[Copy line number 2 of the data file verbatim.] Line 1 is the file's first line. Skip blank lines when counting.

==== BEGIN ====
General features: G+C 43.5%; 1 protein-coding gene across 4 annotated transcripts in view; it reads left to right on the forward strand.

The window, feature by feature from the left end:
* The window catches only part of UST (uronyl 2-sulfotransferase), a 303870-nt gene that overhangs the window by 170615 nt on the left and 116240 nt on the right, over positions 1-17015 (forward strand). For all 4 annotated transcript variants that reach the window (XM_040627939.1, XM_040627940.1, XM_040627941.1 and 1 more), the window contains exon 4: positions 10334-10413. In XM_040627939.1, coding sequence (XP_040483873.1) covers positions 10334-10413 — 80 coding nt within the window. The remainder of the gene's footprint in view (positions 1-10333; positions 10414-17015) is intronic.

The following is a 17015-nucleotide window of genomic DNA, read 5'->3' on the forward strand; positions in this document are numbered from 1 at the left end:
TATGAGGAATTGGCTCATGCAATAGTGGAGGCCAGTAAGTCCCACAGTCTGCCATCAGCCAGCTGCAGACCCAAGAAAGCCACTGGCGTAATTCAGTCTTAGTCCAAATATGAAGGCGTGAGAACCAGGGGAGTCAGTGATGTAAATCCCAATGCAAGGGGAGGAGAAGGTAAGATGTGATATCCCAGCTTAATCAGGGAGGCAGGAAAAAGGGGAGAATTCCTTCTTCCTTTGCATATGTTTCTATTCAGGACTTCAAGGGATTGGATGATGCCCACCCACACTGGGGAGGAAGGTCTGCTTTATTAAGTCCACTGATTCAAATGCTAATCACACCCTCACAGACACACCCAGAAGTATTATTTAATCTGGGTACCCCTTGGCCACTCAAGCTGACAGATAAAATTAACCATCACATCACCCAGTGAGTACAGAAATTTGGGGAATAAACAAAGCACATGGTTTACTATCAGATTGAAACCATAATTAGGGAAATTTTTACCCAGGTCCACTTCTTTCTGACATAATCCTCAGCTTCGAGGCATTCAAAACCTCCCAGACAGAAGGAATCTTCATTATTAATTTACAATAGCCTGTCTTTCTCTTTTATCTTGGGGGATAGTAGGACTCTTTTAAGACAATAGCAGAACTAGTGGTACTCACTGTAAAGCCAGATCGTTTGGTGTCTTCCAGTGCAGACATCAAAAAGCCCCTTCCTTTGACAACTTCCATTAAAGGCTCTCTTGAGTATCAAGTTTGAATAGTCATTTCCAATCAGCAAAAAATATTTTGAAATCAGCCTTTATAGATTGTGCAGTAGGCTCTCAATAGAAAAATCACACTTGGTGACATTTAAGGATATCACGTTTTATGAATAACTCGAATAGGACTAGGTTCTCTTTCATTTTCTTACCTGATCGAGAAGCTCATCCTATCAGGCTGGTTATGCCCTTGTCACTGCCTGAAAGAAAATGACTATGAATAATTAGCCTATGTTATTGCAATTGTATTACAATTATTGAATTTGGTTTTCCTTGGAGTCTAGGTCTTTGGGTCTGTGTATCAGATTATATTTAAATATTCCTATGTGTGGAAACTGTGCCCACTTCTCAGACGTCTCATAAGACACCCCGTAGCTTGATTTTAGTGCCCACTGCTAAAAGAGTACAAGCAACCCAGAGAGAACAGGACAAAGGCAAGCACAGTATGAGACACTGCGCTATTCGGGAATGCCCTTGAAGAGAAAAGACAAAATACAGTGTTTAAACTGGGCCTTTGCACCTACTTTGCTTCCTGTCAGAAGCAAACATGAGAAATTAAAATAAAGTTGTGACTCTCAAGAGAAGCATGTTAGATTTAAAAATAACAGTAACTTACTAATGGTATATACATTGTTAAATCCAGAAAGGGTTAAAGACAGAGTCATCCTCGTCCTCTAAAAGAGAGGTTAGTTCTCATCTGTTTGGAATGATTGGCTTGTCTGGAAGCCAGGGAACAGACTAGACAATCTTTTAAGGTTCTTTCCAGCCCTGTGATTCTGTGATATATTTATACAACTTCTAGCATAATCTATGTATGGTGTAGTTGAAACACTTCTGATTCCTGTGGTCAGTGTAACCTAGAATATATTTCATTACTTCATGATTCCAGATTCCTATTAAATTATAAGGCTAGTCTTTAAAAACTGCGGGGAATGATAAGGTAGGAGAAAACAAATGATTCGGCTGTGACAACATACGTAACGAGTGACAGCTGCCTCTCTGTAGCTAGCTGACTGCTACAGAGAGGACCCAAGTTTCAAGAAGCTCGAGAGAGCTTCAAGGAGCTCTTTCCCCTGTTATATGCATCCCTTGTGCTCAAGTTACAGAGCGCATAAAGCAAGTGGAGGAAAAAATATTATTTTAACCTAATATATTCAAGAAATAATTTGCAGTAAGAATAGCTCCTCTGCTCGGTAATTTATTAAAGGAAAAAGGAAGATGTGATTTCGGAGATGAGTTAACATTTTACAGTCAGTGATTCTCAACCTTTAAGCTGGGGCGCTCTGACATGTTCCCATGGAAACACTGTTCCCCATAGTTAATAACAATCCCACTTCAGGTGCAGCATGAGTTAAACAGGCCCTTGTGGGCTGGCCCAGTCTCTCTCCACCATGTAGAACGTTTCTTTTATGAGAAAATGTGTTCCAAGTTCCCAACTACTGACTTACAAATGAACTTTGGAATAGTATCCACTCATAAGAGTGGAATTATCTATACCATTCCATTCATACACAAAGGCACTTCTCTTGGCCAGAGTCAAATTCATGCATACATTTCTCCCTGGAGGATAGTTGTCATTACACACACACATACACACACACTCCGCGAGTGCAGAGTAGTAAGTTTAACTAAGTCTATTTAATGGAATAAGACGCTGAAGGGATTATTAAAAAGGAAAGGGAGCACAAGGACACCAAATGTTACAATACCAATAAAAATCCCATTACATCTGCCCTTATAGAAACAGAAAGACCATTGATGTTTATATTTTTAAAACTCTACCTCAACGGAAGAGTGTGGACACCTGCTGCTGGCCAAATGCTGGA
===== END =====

The window, feature by feature from the left end: